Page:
BY: Laurie Kellman
WASHINGTON – There are congressional hearings and there are comedy shows, and the twain rarely meet.
So when a House panel on immigration combined them on purpose last week with testimony from Stephen Colbert and his “truthy” alter ego, debate broke out on the proper roles of the many celebrities — from Angelina Jolie to Bono to Elmo — who advocate in Washington.
In Colbert’s appearance, there was profit to be made from the public, taxpayer-funded forum on one of the nation’s weightiest issues, the plight of migrant workers. Immigrant advocates won national news coverage; Colbert helped generate material for his show; politicians scored live coverage of themselves during a brutal election year; and the media bagged a widely viewed story.
Witness Carol Swain, the law school professor who testified before Colbert, was ticked at being overshadowed by a fictional talk show host. But she scored, too. Before the hearing was over, Swain’s Twitter and Facebook followings soared. People e-mailed her at Vanderbilt University Law School. A guy recognized her the next day in the grocery store.
“It’s increased my visibility in a number of ways,” Swain said Monday. “I don’t think it would have gotten that much attention had he not been on the panel.”
United Farm Workers President Arturo Rodriguez, who also joined Colbert at the witness table on Friday, said he, too, has seen an increase in e-mails and Facebook followers. Inquiries to the United Farm Workers “Take Our Jobs” website also jumped, he said.
“The last big media attention we had like that is really going back to when Cesar passed away in 1993,” Rodriguez said, referring to UFW founder and farm worker Cesar Chavez.
Celebrities frequently beat a path to Capitol Hill to raise awareness of issues and bills that otherwise stand little chance of news coverage. Lawmakers crowd into the shot when Jolie advocates for refugees. They hang out publicly with rock stars Bono and Jon Bon Jovi when they’re in Washington on official business. Even Sesame Street’s Elmo, a fuzzy red puppet, has received coverage for his “testimony” — in 2002 about the benefits of music education.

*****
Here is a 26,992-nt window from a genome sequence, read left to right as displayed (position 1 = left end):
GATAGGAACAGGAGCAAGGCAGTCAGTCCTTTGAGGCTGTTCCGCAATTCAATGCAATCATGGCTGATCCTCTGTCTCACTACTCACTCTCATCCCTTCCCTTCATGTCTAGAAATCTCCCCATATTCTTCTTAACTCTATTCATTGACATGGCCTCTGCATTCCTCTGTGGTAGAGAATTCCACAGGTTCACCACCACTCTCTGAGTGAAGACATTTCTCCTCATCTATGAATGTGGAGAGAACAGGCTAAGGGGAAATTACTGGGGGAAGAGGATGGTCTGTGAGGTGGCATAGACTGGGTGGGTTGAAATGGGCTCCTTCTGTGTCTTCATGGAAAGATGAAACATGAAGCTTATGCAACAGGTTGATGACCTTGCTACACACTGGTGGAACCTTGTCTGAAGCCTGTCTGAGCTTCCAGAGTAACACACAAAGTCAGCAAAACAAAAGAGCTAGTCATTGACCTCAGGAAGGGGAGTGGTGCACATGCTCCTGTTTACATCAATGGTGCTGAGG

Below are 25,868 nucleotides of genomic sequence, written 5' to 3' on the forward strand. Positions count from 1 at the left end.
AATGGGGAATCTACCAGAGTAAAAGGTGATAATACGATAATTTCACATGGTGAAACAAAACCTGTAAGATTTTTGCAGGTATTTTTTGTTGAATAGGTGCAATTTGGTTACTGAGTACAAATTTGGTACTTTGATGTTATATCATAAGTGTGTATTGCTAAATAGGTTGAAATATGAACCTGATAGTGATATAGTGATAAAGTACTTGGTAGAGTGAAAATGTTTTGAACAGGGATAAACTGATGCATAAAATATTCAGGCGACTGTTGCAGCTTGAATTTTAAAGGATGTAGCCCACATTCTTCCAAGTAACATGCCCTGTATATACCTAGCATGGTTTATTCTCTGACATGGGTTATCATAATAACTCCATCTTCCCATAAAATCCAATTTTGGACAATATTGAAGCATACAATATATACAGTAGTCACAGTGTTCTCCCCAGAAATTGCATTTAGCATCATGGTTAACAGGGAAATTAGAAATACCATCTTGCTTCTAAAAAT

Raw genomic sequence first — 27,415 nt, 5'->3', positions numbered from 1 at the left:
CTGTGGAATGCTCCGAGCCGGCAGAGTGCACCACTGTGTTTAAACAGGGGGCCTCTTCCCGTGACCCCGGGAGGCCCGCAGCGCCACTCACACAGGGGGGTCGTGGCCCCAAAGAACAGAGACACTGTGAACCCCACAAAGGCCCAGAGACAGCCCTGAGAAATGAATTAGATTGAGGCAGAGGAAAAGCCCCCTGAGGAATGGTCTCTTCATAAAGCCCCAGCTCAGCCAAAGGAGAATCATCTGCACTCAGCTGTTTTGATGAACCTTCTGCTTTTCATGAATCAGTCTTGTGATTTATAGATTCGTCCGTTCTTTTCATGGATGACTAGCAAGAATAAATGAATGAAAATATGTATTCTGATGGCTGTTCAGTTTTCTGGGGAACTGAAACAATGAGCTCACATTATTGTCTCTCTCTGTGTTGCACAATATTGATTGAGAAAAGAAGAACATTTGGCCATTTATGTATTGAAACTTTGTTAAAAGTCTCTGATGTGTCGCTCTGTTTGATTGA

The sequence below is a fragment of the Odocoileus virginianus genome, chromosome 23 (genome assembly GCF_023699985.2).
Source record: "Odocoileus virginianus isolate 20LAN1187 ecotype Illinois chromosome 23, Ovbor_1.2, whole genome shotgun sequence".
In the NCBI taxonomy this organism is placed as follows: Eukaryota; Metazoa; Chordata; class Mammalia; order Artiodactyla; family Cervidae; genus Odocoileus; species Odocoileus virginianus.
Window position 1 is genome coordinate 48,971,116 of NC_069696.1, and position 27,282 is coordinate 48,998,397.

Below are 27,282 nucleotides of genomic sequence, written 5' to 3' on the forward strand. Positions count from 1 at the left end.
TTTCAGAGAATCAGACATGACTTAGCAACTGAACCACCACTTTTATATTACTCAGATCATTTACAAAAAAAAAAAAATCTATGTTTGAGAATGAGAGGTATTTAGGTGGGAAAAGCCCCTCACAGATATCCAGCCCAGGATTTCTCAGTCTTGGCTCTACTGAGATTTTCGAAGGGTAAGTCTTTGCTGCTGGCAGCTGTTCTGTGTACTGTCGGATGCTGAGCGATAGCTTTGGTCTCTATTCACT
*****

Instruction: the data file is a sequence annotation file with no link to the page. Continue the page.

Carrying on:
Likewise, this news story will be more widely read because it mentions the Twitter partnership between Lady Gaga and Senate Majority Leader Harry Reid on behalf of the effort to repeal the ban on gays serving openly in the military.
Colbert’s celebrity is a commodity that California Democrat Zoe Lofgren, who chaired the subcommittee hearing, and the other witnesses that day sought to leverage. Lofgren joked at one point that the last time the hearing room was so crammed with audience members and cameras was for President Bill Clinton’s impeachment hearings a dozen years ago.
But for all of the attention Colbert might have brought to immigration reform, his testimony also chafed lawmakers of both parties who are engaged in a brutal campaign season.
Republicans, not all of whom apparently were familiar with the character, did not appreciate being satirized on their own turf. And some Democrats cringed at “testimony” from a comedian’s alter ego on an issue that for so many is a matter of life and death.
Judiciary Committee Chairman John Conyers, D-Mich., asked Colbert to leave because he had no experience with farm labor issues or immigration policy. Lofgren urged him to stay. He stayed.
Outside the hearing room, House Speaker Nancy Pelosi, who had not yet heard or seen Colbert’s testimony, said she had no objection to it.
But House Majority Leader Steny Hoyer on Sunday called Colbert’s appearance “inappropriate” and “an embarrassment.” A spokeswoman on Monday said the Maryland Democrat still believes celebrity endorsements generally can be a good thing.
Swain said she agreed with that, if not Colbert’s testimony or the Democrats’ approach to the plight of migrant workers.
“I have testified before,” Swain said. But this time, because she spoke before Colbert and people had to sit through her remarks to hear his, “people heard my testimony.”
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